Introducing Jökulsárgljúfur (Vatnajökull National Park – North)
In 2008 the Vatnajökull National Park – Europe’s largest protected reserve – was formed when Jökulsárgljúfur National Park merged with Skaftafell National Park to the south. The idea was to protect the Vatnajökull ice cap and all of its glacial run-off under one super-sized preserve.
The Jökulsárgljúfur portion of the park protects a unique subglacial eruptive ridge and a 30km gorge carved out by the formidable Jökulsá á Fjöllum (Iceland’s second-longest river), which starts in the Vatnajökull ice cap and flows almost 200km to the Arctic Ocean at Öxarfjörður. Jökulhlaups (flooding from volcanic eruptions beneath the ice cap) formed the canyon and have carved out a chasm that averages 100m deep and 500m wide.
Vatnajökull National Park’s northern section can be roughly divided into three parts. The visitor centre is near the northern entry at Ásbyrgi, a verdant, forested plain enclosed by vertical canyon walls. Vesturdalur’s caves and fascinating geological anomalies make up Jökulsárgljúfur’s middle section. The mighty falls of Dettifoss anchor the park’s southern entrance. Road access is improving but is somewhat convoluted.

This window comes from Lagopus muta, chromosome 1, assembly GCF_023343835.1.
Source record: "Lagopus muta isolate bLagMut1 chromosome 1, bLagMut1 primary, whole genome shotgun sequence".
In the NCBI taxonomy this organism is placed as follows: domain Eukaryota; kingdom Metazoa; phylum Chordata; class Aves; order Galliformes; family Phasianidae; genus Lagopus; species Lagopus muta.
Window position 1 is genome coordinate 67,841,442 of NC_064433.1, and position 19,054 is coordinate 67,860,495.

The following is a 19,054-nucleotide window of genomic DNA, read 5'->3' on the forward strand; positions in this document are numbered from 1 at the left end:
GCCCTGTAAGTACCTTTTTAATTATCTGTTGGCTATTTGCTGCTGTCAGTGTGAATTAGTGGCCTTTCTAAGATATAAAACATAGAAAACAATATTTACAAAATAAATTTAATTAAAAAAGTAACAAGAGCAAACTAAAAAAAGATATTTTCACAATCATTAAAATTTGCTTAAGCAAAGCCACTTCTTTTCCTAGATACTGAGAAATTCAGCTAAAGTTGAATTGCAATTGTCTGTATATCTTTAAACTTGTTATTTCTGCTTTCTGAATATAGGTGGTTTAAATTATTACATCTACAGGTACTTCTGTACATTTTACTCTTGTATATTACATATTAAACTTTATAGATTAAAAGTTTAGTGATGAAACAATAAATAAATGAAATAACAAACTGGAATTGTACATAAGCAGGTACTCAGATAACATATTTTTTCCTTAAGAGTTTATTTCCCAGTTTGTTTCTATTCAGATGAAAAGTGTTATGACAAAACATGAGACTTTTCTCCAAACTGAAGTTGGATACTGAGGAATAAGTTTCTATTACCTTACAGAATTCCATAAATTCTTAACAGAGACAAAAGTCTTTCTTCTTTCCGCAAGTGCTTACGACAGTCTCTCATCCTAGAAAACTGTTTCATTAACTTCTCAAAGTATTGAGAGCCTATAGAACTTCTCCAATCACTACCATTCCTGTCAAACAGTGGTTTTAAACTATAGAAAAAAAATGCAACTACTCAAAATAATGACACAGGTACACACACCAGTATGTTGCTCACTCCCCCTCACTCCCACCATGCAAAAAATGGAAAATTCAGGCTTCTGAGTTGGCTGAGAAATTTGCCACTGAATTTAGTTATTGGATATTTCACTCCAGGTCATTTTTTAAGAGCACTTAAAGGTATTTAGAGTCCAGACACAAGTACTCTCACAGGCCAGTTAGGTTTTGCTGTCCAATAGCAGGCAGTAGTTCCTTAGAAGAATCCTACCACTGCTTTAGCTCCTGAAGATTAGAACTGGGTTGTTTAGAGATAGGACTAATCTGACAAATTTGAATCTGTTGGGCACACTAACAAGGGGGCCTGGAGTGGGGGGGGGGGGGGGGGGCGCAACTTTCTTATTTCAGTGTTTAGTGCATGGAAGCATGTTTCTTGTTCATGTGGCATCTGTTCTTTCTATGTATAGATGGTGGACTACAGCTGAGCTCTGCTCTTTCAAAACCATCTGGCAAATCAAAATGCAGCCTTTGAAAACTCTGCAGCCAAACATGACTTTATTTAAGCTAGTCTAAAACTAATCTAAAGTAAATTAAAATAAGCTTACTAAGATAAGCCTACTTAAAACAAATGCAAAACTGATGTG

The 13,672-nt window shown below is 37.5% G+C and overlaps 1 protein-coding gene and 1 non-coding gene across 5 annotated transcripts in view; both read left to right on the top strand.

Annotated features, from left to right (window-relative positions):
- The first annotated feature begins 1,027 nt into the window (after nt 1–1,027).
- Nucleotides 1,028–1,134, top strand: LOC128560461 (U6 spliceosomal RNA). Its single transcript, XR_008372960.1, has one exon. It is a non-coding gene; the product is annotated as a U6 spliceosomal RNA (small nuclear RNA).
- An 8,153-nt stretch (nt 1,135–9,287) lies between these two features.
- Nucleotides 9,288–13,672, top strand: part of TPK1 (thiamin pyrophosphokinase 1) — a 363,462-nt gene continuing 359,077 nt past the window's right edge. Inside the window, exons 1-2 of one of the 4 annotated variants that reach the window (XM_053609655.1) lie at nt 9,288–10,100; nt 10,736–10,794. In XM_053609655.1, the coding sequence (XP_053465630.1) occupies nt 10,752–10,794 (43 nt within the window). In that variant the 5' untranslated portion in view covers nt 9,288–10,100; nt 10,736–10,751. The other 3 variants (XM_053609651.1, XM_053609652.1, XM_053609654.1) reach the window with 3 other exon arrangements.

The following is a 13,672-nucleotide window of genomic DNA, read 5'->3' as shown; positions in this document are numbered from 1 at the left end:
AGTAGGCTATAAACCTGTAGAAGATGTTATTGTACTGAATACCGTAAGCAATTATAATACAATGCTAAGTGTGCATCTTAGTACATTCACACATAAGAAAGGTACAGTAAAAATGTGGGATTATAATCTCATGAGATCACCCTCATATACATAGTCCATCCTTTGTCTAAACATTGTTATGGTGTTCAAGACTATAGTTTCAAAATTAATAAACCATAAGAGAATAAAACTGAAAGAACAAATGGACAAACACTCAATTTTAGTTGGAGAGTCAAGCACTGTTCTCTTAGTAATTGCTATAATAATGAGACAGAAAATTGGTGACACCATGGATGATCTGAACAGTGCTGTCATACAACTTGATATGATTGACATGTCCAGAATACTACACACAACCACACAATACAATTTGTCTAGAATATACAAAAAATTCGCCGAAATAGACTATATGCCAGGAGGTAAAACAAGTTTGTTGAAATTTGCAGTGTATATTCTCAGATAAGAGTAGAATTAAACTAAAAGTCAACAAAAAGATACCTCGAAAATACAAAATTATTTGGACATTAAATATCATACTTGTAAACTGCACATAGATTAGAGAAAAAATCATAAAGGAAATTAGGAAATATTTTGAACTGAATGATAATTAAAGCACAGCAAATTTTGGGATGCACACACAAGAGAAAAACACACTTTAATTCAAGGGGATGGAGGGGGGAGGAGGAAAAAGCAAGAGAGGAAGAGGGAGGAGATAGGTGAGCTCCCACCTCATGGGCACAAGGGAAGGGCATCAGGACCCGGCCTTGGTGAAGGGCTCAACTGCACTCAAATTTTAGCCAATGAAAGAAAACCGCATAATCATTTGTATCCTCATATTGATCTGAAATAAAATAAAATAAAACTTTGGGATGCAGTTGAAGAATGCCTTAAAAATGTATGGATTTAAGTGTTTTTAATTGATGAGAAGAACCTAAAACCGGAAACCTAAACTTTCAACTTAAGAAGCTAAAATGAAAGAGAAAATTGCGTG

A wonderful two-day hike weaves along the canyon, taking in all of the major sights en route. If you’re not so keen on hiking, the big attractions, such as the waterfalls at the southern end of the park and horseshoe-shaped Ásbyrgi canyon at the northern end, are accessible by road.
There are considerable changes going on in and around the park, especially regarding road access. Better roads and increased visitor numbers will inevitably result in more facilities and changing transport schedules, so it’s worth checking the park website (or with the visitor centre) to see what’s new.
Note that from mid-June to mid-August, rangers guide free daily interpretive walks that depart from the visitor centre – a great way to learn about the area. Check the website, or ask staff.